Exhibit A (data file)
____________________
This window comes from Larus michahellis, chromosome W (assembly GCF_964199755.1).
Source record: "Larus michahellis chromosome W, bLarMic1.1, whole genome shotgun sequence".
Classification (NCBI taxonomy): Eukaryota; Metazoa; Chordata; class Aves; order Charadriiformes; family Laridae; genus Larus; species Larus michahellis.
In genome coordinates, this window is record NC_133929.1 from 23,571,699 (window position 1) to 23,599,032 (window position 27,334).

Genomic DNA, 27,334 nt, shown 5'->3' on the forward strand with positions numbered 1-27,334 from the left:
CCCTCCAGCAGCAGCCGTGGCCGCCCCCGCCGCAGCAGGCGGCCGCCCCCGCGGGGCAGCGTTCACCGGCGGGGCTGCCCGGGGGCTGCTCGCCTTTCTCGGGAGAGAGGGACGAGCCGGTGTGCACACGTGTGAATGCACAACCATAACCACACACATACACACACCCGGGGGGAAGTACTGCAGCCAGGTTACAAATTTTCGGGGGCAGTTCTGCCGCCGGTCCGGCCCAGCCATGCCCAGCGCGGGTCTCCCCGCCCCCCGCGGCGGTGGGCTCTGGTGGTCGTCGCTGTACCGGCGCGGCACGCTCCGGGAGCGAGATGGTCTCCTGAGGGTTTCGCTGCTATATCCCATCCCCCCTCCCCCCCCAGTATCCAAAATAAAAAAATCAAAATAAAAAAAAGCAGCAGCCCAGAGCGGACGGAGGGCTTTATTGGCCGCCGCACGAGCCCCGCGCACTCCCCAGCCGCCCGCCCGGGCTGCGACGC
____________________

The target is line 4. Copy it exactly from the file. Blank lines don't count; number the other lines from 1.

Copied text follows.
In genome coordinates, this window is record NC_133929.1 from 23,571,699 (window position 1) to 23,599,032 (window position 27,334).